Asian neighbors say graves would create bad feng shui, hurt property values
By Sarah de Crescenzo
IRVINE – In less than a decade, runways where fighter jets once lofted Marines into the air could become acres of green grass dotted with white headstones marking the Southern California Veterans Cemetery.
That image, for many veterans and their families, provides comfort.
But for a group of Asian residents that live near Irvine’s Great Park, the image is appalling – any cemetery would violate a strong cultural taboo of living near the dead.
Now, even as the state Department of Veterans Affairs prepares to request federal funds to build the cemetery, residents in the neighborhood – including people who aren’t worried about the bad feng shui – are pushing city officials and others to make sure it’s built somewhere else. Property values, many say, will be damaged.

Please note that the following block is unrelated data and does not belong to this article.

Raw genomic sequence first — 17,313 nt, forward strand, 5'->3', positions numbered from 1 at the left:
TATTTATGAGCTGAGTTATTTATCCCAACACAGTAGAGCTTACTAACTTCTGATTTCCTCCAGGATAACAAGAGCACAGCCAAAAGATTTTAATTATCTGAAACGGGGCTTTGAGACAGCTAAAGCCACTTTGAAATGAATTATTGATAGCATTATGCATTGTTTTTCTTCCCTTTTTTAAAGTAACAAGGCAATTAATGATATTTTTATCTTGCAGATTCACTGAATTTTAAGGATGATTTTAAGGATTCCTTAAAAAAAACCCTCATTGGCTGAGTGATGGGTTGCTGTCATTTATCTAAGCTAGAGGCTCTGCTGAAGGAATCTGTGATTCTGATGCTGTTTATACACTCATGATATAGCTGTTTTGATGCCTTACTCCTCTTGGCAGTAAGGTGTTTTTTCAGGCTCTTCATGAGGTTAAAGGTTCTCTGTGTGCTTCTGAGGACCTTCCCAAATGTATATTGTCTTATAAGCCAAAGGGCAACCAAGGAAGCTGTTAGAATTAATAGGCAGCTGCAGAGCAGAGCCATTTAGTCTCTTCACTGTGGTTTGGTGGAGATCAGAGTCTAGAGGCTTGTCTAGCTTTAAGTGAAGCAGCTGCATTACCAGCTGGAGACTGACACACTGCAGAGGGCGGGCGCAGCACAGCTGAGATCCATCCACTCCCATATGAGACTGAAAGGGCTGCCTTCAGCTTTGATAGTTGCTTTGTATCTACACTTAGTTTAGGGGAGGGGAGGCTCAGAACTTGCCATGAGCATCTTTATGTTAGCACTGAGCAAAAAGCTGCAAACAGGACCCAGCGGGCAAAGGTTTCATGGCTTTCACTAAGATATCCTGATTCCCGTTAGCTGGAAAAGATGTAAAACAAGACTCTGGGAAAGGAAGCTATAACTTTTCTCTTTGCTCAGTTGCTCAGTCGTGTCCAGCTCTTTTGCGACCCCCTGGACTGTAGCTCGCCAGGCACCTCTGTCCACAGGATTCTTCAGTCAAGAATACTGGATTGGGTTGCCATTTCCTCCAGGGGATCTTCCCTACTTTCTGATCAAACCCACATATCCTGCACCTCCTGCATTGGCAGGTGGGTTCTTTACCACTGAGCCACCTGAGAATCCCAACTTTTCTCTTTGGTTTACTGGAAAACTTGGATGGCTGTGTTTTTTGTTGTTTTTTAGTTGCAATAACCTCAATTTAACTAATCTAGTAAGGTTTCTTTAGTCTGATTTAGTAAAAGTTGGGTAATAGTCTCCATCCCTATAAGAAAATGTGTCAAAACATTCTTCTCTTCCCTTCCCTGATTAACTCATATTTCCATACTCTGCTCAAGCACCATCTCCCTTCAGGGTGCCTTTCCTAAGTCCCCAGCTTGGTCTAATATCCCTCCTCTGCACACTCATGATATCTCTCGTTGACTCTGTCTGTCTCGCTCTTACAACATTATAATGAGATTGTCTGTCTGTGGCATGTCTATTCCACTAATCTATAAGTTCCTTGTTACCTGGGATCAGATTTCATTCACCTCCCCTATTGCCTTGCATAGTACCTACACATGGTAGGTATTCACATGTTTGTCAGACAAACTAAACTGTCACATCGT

And a wild card emerged this week. Orange County Supervisor Todd Spitzer, who supports the veterans cemetery at the Great Park, said a 288-acre parcel near Anaheim Hills might serve as a cemetery where veterans could be buried.
But for Bill Cook, chairman of the Orange County Veterans Memorial Park Foundation and the man who has led the fight to put a cemetery on the former El Toro air base, the issue is just as sacred.
“That site represents. .. where thousands of American teenagers last stood alive on American soil,” said Cook, 68, a Mission Viejo resident and Vietnam War-era veteran who served at El Toro.
Cook and others who back the cemetery at the Great Park point to a future need. About 130,000 veterans live in Orange County, and nearly 1.9 million live in California. Most served in wars of the 20th century, including World War II, Korea and Vietnam.